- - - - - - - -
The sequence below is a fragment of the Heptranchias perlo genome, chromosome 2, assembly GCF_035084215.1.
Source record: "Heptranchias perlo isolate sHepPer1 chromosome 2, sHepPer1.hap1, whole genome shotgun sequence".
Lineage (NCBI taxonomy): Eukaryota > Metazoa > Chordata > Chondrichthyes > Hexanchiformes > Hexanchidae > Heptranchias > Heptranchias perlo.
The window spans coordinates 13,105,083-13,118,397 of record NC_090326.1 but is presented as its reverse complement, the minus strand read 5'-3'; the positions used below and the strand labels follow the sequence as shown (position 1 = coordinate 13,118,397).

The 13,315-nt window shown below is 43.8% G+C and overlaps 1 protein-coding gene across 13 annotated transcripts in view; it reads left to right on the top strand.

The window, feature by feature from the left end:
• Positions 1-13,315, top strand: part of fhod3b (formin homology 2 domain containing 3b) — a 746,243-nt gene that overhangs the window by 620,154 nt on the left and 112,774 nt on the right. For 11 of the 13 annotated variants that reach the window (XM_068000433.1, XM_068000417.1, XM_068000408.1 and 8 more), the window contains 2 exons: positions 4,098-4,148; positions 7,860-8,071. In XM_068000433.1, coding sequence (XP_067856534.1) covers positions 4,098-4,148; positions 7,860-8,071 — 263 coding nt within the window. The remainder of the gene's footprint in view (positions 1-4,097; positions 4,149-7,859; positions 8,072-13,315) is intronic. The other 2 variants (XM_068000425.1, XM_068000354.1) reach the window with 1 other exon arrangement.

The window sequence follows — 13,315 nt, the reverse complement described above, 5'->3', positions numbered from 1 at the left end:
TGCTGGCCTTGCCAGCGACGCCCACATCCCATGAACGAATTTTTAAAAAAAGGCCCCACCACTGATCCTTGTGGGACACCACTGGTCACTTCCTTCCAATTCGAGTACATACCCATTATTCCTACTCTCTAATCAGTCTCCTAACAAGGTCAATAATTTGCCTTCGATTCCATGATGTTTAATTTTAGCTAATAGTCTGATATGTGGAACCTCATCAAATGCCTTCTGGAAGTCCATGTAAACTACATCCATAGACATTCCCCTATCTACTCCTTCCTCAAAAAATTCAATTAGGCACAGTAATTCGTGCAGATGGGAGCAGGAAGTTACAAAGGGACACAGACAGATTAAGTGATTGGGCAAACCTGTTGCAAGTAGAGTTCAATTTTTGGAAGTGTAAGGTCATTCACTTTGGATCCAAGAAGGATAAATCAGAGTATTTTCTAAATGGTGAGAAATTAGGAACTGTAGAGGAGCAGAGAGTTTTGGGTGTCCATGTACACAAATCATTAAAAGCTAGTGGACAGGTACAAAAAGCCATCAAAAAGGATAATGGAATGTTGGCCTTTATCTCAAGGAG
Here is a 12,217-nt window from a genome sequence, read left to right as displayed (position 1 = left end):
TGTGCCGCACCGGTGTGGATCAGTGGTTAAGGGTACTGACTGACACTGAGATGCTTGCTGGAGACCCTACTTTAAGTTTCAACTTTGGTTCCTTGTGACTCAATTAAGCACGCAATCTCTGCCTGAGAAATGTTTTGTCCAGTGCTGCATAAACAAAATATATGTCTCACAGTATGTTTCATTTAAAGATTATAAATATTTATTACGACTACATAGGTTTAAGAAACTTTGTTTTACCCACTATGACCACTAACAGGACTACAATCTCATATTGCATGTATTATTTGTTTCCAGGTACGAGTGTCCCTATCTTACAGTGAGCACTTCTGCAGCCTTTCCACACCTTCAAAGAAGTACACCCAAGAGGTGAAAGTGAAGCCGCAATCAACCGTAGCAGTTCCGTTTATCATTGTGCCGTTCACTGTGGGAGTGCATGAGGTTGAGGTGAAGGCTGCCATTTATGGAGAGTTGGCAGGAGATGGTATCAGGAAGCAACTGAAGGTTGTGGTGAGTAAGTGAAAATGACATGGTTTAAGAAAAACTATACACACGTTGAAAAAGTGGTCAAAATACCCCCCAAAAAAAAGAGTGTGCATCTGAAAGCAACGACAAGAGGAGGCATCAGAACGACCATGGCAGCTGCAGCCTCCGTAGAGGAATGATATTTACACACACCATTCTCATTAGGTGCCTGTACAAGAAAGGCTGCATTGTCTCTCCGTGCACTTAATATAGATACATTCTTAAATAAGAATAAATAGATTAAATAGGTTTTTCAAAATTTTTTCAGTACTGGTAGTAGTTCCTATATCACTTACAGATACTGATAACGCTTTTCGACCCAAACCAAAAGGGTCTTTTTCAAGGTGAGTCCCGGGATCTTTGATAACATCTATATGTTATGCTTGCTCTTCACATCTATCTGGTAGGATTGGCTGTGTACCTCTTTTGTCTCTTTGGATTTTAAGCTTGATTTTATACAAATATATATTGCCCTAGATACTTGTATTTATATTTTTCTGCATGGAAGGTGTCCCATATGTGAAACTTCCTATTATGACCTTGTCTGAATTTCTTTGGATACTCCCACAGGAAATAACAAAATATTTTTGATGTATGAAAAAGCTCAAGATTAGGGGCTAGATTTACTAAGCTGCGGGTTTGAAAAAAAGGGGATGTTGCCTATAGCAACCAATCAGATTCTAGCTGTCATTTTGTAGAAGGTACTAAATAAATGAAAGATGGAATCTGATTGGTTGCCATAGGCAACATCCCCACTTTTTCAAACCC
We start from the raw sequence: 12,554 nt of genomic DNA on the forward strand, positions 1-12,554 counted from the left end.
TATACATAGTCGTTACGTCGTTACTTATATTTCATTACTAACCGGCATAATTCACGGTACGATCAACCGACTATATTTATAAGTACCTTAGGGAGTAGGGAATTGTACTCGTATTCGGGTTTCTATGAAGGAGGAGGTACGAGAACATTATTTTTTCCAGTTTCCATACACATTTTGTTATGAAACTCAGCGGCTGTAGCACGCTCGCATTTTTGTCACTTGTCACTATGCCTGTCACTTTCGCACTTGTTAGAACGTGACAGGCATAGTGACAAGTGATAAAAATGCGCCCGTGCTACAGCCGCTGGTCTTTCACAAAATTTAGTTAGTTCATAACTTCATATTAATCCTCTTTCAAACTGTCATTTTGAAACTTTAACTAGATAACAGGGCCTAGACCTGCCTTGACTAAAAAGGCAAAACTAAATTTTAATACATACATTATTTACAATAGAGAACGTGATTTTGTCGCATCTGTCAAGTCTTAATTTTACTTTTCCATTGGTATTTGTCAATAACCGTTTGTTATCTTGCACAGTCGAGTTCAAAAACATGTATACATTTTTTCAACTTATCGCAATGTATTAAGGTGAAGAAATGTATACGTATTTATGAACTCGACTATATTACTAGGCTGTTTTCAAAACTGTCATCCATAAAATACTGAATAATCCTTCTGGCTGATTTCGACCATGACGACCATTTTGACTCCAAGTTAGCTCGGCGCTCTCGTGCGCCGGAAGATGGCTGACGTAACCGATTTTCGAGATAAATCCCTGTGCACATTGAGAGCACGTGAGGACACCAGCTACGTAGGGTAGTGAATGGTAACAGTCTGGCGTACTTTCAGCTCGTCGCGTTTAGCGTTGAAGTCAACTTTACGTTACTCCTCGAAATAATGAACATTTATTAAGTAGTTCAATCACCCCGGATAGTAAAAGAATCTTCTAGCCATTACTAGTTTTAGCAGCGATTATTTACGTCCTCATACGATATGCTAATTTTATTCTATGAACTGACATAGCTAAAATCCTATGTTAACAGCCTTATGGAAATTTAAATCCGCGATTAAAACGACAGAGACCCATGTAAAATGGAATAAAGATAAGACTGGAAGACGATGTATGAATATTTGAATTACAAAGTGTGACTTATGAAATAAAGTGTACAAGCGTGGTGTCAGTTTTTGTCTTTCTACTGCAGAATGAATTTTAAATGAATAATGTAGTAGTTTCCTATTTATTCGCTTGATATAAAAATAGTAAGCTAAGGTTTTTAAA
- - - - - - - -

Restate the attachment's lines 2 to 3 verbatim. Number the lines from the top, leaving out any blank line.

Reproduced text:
Source record: "Heptranchias perlo isolate sHepPer1 chromosome 2, sHepPer1.hap1, whole genome shotgun sequence".
Lineage (NCBI taxonomy): Eukaryota > Metazoa > Chordata > Chondrichthyes > Hexanchiformes > Hexanchidae > Heptranchias > Heptranchias perlo.